The Sansom family farm was located in the Gadsden area of North Alabama. Daughter Emma Sansom was 16 years old the night troops came through town only to find that the bridge they intended to cross had been set on fire and burned by enemy forces. The general set off to find another way for the troops to cross. Finding the Sansom home he pleaded for help — they regretfully informed him that the nearest bridge was two miles away — but then young Emma spoke up and said she’d seen cows crossing a shallow spot in the creek not too far away. The general whisked her up on his horse, she led him to the spot, and long story short the next day the general and his men caught up with and captured their enemies.
Emma Sansom: Young Heroine. And what’s not to love about this story: a savvy young farm girl ends up being the key to an entire army’s success! It’s no surprise that a monument was erected in her honor in Gadsden, a school named after her: so that all might remember her story.
But what I’ve told you is a partial story.
And 1 Samuel 3:1-10 is a partial story, an easy story - one appropriate for a children’s bible but perhaps not helpful for the child who is beginning to realize that all heroes have their flaws. And faith is much more complicated than simply saying “I’m listening, Lord” and suddenly having everything figured out.
Emma Sansom’s story becomes more complex when we read on and discover that the general she was helping was Confederate general Nathan Bedford Forrest. Also known as “Wizard of the Saddle”, perhaps because of his riding skills but also because he eventually became the first Grand Wizard of the KKK. Just one year after his attack on union soldiers in Gadsen, he would take part in what Civil War historians refer to as "one of the bleakest, saddest events of American military history”: The Battle of Fort Pillow, where Forrest led his troops to massacred Union soldiers, most of them black soldiers, who had surrendered. Is Emma Sansom a hero? Or is she a girl who got in way over her head - swept up in violence when General Forrest felt his power being threatened?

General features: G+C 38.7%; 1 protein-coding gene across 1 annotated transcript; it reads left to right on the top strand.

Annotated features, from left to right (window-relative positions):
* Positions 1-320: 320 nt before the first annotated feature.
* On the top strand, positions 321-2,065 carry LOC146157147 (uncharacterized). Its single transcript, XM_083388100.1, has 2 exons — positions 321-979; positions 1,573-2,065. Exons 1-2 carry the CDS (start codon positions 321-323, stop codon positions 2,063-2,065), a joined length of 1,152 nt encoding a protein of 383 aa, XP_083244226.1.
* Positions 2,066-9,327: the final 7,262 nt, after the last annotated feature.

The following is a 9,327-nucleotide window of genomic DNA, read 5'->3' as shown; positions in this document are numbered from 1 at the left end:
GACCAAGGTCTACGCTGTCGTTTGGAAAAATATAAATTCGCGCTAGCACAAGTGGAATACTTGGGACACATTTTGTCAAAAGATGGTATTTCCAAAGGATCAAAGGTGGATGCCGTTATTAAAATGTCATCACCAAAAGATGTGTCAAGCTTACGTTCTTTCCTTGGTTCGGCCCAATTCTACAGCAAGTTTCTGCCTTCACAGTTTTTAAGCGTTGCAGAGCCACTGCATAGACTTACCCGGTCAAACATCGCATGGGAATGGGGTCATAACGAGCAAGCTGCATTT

If we stick to the partial story of 1 Samuel 3:1-10, Eli gets to be the hero. Samuel’s sage spiritual parent. But even his story becomes more complex when we read on past verse ten. Listen now, to 1 Samuel 3:11-20:
11Then the Lord said to Samuel, “See, I am about to do something in Israel that will make both ears of anyone who hears of it tingle. 12On that day I will fulfill against Eli all that I have spoken concerning his house, from beginning to end. 13For I have told him that I am about to punish his house forever, for the iniquity that he knew, because his sons were blaspheming God, and he did not restrain them. 14Therefore I swear to the house of Eli that the iniquity of Eli’s house shall not be expiated by sacrifice or offering forever.” 15Samuel lay there until morning; then he opened the doors of the house of the Lord. Samuel was afraid to tell the vision to Eli. 16But Eli called Samuel and said, “Samuel, my son.” He said, “Here I am.” 17Eli said, “What was it that he told you? Do not hide it from me. May God do so to you and more also, if you hide anything from me of all that he told you.” 18So Samuel told him everything and hid nothing from him. Then he said, “It is the Lord; let him do what seems good to him.”